3. 3. Scope This document is not a full evaluation of Infobright, nor is it an endorsement of the product. Rather it describes the reasons for, approach, and results of an evaluation of Infobright Community Edition with a limited number of real-life data queries. About Infobright Infobright is a database designed to solve analytical queries. It is built on MySQL but uses a different storage engine, Brighthouse, rather than one of the standard storage engines (e.g. MyISAM, InnoDB). Infobright does not use indexes or aggregate tables but instead relies on the fact that it is a column- oriented (columnar) database which is why it is more suited to aggregate analytics. This is for the most part invisible to the user (depending on which edition is used) and Infobright can be accessed through the same clients used for a regular MySQL instance. Infobright comes in two flavours. The Community Edition (ICE) is Open Source Software and the Enterprise Edition (IEE) is a commercial product. The chief differences between the two offerings are support for data loading and DML (i.e. INSERT, UPDATE, DELETE). Evaluation We performed a limited evaluation to determine whether ICE would provide benefits in a real-life situation. We used data from a warehouse that belonging to one of our clients and worked with them to understand analysis that they would like to be able to perform but up to now have not been able to. The data and problem domain has been made anonymous and generic within this report to protect client confidentiality. The key principles for the evaluation were:  Use real data volumes  Ask real questions of the data Aim The aim of the evaluation was intended to understand how an Infobright Community Edition (ICE) database compared to a standard MySQL database (using an InnoDB storage engine) over the following dimensions:  User response times to sample queries  Storage space required by the database Specifications Tests were performed on a desktop developer’s machine  Pentium Dual-core 2.16GHz, 3Gb RAM, Windows XP Professional  MySQL Community Edition 5.1
  4. 4. o Using InnoDB  Infobright Community Edition 3.3.1  HeidiSQL was used to run the queries  Approximately a year’s worth of historical data was loaded in to the databases. This equated to 1.3 million rows. Approach In both cases the databases were loaded with approximately a year’s worth of data – this equated to 1,291,062 rows. The time taken to load the databases was not compared as ICE only allows load from flat file3 although as a note it took 1’29” to load the data in to ICE. Test 1: Comparing storage requirements In this case, the same data was loaded in to both databases but the InnoDB database had no optimisations applied (i.e. no keys, indexes, aggregates, etc). This was in order to limit the space to only the data. Test 2: Comparing reponse times The second test was to compare the performance of an ICE database against that of an optimised InnoDB database. The database could not be optimised for all queries against it (as they are ad-hoc) but was optimised for only the selected queries. 3 IEE allows population through more means (e.g. using DML, binary dumps rather than ASCII). See more at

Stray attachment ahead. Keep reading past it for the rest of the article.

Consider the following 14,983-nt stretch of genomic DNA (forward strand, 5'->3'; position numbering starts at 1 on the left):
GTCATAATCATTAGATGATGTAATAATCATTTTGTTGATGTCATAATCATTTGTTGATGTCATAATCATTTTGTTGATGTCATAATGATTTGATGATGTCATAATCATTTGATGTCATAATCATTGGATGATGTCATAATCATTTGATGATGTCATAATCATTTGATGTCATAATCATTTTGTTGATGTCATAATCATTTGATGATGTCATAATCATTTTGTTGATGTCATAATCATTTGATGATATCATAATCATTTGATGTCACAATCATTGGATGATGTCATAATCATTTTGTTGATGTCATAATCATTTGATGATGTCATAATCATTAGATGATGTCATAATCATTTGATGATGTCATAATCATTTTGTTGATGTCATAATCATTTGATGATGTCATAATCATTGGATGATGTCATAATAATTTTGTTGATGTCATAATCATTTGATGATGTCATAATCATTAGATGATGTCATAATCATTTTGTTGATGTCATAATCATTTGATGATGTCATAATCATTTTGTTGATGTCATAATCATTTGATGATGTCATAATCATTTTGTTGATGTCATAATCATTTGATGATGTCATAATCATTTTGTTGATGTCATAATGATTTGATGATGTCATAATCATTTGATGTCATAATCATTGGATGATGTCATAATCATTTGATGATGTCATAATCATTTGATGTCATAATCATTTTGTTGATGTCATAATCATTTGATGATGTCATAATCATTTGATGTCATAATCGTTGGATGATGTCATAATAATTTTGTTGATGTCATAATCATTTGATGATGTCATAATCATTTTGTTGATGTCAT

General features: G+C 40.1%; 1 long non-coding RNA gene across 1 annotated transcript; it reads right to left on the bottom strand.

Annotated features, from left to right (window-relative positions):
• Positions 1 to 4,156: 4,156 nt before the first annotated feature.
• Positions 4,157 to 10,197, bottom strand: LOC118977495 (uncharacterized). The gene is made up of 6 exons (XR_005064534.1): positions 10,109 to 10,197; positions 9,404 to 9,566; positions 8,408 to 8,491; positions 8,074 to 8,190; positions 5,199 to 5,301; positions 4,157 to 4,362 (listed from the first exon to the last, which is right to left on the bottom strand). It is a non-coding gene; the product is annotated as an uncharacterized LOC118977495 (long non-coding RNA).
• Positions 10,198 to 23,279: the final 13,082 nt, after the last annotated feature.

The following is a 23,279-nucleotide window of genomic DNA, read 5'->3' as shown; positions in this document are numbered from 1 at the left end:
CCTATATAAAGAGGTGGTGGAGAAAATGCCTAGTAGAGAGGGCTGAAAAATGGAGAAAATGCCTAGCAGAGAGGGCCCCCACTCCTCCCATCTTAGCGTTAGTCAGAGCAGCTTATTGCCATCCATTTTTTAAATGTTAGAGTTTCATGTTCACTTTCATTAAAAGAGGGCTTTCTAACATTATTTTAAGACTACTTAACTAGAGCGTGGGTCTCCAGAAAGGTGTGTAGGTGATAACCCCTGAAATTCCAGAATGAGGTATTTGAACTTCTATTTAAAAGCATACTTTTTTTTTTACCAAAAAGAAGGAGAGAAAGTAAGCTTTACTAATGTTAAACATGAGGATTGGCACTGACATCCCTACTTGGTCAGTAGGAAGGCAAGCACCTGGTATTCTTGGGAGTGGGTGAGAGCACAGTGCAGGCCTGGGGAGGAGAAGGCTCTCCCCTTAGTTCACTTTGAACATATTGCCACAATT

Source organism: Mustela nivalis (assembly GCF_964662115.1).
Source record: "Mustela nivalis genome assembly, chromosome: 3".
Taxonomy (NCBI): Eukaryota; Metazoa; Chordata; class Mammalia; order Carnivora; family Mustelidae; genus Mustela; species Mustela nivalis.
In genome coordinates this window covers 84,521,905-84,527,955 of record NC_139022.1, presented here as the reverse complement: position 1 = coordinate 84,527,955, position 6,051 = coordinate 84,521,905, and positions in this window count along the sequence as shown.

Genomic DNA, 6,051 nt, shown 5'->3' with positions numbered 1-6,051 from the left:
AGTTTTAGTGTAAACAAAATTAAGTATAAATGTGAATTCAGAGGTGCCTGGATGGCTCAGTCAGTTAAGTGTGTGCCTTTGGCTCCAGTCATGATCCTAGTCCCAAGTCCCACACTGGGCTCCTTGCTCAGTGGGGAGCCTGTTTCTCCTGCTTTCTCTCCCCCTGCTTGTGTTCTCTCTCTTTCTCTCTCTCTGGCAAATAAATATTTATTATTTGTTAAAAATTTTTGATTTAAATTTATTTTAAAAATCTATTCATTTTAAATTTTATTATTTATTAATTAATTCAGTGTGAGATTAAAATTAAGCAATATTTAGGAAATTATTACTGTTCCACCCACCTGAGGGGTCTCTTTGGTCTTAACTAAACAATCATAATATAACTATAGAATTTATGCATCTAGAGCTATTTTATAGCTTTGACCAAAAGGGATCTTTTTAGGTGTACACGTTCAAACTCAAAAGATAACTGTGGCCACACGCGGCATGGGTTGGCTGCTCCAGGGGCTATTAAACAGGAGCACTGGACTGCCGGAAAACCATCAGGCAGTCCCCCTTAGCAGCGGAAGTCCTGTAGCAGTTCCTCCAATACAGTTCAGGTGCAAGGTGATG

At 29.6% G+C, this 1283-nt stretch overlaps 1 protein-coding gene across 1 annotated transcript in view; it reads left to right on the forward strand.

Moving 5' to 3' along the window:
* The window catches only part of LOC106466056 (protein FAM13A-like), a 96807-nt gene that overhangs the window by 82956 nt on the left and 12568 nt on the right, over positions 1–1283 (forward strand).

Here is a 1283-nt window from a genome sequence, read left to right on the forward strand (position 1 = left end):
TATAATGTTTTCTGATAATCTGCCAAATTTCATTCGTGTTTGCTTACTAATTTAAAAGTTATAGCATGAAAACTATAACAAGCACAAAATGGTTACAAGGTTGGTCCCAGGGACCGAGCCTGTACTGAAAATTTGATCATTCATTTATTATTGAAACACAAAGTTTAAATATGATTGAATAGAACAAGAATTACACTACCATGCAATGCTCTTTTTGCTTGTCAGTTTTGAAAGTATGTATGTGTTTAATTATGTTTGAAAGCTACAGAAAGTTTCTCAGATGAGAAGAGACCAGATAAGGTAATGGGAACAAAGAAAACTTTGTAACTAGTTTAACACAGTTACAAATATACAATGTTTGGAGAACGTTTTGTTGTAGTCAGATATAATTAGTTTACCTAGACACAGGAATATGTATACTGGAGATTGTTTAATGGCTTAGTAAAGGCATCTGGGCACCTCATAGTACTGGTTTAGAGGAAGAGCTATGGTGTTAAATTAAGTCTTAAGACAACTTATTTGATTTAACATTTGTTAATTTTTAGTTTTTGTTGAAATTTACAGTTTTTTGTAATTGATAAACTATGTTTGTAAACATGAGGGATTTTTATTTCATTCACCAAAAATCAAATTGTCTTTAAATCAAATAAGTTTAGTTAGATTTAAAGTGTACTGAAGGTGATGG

5. 5. Results Test 1: ICE compared to a non-optimised InnoDb database Storage space Infobright needed 17.7Mb to store the 1,291,062 rows versus 203.8 Mb needed by InnoDB. Response times Query Infobright InnoDB x Faster top 10 customers by quantity 3.828 147.781 39 top 10 customers by revenue 7.734 124.703 16 top 10 customers with revenue between 300K and 8.109 160.094 20 600K top 10 customers by quantity between Jan and Apr 1.235 21.703 18
  6. 6. Test 2: ICE compared to an optimised InnoDb database Storage space Response times Conclusions About the author